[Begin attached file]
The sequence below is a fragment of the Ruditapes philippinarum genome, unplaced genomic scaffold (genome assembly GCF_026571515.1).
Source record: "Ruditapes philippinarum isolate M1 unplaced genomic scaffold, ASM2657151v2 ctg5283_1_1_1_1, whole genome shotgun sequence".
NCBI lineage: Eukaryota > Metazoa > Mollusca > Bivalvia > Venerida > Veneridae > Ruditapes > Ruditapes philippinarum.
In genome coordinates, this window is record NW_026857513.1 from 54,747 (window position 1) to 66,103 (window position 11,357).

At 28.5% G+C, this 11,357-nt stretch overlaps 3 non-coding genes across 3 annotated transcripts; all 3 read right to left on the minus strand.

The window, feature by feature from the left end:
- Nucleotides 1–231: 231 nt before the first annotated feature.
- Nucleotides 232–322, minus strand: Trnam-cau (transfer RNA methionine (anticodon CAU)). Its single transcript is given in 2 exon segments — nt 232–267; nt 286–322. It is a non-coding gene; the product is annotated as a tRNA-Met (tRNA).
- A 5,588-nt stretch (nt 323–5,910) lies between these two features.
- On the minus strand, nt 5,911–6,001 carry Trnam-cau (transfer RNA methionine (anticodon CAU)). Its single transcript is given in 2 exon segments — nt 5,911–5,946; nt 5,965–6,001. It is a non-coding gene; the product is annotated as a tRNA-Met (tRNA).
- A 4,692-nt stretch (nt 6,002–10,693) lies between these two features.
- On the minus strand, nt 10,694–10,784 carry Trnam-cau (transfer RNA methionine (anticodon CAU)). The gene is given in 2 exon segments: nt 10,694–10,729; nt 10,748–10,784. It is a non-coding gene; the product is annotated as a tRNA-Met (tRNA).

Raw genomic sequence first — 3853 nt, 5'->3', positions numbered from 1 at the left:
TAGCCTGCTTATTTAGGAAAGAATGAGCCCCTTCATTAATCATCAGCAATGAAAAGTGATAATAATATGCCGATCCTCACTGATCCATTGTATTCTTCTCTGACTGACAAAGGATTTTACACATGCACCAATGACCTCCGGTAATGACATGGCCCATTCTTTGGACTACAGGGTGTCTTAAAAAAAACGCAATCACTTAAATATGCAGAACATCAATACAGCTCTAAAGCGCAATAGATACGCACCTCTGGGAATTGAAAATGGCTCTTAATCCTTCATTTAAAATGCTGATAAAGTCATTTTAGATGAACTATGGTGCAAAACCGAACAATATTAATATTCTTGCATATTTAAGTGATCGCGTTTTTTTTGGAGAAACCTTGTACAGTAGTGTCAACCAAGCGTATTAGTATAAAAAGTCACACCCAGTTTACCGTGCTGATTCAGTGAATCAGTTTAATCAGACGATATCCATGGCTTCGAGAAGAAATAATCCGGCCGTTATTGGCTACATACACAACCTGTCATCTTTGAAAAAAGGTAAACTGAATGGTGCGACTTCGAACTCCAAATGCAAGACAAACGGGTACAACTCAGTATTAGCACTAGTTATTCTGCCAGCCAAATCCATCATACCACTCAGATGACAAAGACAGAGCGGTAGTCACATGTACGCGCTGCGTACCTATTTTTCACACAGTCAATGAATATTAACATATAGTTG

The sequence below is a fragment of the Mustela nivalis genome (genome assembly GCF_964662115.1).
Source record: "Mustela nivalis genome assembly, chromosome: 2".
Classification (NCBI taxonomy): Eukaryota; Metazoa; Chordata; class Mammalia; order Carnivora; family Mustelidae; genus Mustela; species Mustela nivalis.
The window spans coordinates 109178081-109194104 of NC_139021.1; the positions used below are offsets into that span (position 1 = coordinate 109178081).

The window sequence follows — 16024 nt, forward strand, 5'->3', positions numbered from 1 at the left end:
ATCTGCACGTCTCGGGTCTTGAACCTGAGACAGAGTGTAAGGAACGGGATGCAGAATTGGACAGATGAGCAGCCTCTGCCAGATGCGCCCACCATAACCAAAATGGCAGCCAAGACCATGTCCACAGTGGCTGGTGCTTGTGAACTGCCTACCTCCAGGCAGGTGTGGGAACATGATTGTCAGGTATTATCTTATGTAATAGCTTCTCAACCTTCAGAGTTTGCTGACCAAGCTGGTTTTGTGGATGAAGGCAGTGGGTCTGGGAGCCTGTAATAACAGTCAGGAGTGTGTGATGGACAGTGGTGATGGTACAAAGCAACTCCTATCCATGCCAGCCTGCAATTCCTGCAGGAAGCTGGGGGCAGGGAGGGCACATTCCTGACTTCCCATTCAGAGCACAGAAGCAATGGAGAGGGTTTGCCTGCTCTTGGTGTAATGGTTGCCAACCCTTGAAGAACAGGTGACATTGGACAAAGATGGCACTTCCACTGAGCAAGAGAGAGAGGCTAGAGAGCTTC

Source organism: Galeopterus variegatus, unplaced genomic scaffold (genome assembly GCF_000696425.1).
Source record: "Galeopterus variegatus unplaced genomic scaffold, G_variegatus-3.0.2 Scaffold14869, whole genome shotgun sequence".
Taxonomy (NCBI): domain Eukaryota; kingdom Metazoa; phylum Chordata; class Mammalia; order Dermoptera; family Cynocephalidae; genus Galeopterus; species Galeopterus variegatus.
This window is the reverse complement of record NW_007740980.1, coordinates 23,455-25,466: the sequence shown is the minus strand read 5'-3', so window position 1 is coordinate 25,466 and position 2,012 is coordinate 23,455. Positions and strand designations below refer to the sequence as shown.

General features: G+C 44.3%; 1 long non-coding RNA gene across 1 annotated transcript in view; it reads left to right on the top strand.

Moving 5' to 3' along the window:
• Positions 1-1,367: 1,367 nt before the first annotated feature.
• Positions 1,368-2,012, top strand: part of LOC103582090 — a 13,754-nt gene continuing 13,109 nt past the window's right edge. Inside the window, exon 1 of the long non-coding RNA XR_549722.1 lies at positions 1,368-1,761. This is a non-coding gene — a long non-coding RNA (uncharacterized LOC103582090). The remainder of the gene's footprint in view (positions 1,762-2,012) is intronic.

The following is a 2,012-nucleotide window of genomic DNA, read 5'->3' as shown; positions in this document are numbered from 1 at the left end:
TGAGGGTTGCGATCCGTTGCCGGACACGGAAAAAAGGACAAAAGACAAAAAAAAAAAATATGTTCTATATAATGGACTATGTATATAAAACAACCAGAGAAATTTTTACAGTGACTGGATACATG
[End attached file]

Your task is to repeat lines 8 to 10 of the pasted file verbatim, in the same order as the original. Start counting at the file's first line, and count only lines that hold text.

- Nucleotides 232–322, minus strand: Trnam-cau (transfer RNA methionine (anticodon CAU)). Its single transcript is given in 2 exon segments — nt 232–267; nt 286–322. It is a non-coding gene; the product is annotated as a tRNA-Met (tRNA).
- A 5,588-nt stretch (nt 323–5,910) lies between these two features.
- On the minus strand, nt 5,911–6,001 carry Trnam-cau (transfer RNA methionine (anticodon CAU)). Its single transcript is given in 2 exon segments — nt 5,911–5,946; nt 5,965–6,001. It is a non-coding gene; the product is annotated as a tRNA-Met (tRNA).